With deal nearing, state agencies brace for fallout

As Michigan lawmakers work toward an agreement on a new spending plan, some state departments already are planning temporary layoffs and other cutbacks to make ends meet.

About $430 million in cuts and spending limitations are needed to balance the new spending plan set to take effect Nov. 1.

The state attorney general’s office, for example, has planned three temporary, unpaid layoff days around Thanksgiving, Christmas and New Year’s Day to help deal with what it expects could be a $2 million reduction. Employees said they’d rather have everyone take layoff days than have to cut more staff, as happened earlier this year.

Lawmakers have until next Wednesday to agree on a new spending plan, or risk a repeat of the partial government shutdown that struck in the early hours of Oct. 1. The state is operating under a 30-day extension of the past spending plan.


Red tape grounded aircraft as Calif. fires began

As wildfires were charging across Southern California, nearly two dozen water-dropping helicopters and two massive cargo planes sat idly by, grounded by government rules and bureaucracy.

How much the aircraft would have helped will never be known, but their inability to provide quick assistance raises troubling questions about California’s preparations for a fire season that was widely expected to be among the worst on record.

It took as long as a day for Navy, Marine and California National Guard helicopters to get clearance early this week, in part because state rules require all firefighting choppers to be accompanied by state forestry “fire spotters” who coordinate water or retardant drops. By the time those spotters arrived, the powerful Santa Ana winds stoking the fires had made it too dangerous to fly.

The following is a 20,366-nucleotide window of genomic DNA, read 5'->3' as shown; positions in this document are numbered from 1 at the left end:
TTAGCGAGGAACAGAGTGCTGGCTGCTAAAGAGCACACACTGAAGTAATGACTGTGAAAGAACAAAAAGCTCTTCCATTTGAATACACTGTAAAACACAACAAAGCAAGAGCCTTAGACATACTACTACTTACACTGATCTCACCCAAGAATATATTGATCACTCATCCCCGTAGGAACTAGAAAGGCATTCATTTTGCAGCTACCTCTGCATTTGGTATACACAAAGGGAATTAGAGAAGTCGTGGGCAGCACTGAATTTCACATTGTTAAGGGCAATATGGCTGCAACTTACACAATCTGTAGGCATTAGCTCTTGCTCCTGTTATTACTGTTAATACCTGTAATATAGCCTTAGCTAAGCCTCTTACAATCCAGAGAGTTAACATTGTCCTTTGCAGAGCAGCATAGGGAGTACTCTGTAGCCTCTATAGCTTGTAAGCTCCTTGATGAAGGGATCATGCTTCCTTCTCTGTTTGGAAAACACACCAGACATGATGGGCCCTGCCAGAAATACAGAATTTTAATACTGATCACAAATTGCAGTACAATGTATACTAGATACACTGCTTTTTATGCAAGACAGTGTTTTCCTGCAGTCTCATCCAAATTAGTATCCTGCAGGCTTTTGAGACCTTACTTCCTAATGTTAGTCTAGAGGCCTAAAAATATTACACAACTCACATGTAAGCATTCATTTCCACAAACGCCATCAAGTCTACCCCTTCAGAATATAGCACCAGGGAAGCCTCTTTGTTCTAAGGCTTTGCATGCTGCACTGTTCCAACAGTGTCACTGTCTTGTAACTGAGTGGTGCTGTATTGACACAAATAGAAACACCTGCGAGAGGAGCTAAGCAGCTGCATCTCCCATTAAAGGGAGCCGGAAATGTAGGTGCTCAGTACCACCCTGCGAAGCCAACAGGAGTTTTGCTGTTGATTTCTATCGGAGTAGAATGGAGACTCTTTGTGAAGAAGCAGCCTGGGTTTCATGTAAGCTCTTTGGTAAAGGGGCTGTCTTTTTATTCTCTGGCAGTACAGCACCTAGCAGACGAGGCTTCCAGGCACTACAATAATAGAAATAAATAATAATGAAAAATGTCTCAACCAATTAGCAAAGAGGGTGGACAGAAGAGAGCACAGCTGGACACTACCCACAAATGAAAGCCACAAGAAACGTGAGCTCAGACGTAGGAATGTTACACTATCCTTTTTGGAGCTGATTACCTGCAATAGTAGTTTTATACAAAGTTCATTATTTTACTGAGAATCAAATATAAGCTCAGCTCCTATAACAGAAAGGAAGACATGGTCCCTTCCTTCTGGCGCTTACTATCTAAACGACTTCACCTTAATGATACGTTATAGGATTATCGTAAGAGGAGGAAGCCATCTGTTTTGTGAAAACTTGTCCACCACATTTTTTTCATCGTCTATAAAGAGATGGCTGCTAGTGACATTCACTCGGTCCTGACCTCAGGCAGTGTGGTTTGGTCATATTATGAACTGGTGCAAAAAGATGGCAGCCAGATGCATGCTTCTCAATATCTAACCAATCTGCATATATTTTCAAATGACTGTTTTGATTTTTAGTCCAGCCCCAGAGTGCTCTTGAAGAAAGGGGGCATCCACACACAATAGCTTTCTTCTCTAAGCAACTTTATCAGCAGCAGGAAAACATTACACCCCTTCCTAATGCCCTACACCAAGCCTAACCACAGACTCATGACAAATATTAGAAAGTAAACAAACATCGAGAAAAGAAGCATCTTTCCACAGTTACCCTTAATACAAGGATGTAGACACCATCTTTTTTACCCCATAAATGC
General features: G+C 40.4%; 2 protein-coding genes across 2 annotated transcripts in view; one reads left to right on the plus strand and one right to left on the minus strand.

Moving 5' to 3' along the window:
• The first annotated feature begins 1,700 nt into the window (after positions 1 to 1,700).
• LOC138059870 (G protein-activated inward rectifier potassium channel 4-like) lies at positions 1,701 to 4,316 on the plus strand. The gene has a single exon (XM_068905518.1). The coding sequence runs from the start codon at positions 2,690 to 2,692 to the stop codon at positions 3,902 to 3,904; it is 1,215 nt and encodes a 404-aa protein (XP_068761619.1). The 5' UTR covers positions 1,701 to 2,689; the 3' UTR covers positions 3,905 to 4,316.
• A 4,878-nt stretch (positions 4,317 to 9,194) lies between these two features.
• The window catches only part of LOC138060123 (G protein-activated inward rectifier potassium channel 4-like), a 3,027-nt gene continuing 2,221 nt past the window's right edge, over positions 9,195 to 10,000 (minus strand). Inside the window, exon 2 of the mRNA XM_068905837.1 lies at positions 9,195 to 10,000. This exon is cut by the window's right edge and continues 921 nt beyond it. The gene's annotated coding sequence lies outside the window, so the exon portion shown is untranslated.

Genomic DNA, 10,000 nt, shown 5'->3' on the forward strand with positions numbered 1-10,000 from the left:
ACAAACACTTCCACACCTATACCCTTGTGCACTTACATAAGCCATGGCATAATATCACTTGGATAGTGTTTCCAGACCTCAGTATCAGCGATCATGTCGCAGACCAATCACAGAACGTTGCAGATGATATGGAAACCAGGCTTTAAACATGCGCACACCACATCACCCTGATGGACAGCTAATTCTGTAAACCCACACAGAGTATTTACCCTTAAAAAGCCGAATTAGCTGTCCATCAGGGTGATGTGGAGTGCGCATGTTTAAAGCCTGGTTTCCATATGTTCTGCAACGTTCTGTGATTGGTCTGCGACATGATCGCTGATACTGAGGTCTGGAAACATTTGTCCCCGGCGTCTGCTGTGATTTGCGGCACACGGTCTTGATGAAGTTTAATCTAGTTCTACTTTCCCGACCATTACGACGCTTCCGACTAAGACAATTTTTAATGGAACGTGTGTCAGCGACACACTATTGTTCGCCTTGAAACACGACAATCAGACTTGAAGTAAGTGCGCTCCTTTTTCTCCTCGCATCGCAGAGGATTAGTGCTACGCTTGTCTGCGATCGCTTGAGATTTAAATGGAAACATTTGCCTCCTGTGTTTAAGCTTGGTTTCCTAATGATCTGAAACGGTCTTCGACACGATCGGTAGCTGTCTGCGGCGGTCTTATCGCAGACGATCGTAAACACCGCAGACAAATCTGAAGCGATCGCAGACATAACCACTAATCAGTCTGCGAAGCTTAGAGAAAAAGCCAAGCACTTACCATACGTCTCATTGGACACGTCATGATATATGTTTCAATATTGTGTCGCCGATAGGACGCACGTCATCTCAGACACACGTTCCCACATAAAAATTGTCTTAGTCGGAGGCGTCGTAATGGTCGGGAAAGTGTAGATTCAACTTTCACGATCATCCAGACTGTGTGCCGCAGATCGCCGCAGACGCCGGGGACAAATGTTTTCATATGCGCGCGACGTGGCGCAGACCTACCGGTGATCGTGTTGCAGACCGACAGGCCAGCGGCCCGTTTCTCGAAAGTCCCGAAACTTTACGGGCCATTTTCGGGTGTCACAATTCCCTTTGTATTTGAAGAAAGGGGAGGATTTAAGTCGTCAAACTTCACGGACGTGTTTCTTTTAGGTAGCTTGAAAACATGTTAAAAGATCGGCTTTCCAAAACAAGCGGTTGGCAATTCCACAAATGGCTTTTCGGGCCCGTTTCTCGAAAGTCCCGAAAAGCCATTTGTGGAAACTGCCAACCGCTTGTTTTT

Dems attack Rice’s management of Iraq diplomacy

House Democrats yesterday accused Secretary of State Condoleezza Rice of grossly mismanaging diplomatic efforts in Iraq and concealing information from Congress, putting a visibly frustrated Rice on the defensive.

At a hearing by a congressional watchdog committee, Democratic lawmakers said the State Department under Rice had been too lax with armed security contractors, ignored corruption at the highest levels of the Iraqi government and was sloppy in overseeing construction of the costly new U.S. Embassy in Baghdad.


House passes SCHIP, but margin not veto-proof

The House passed a revised children’s health proposal yesterday, but not by the two-thirds margin that supporters will need if President Bush vetoes the measure as promised.

The 265-142 vote was a victory for Bush and his allies, who urged House Republicans to reject Democrats’ claims that changes to the legislation had met their chief concerns. If the same vote occurs on a veto override attempt, Bush will prevail, as he did earlier this month when he vetoed a similar bill.

The tally was seven votes short of a two-thirds majority. Several House members were absent.

– Compiled from Daily wire reports

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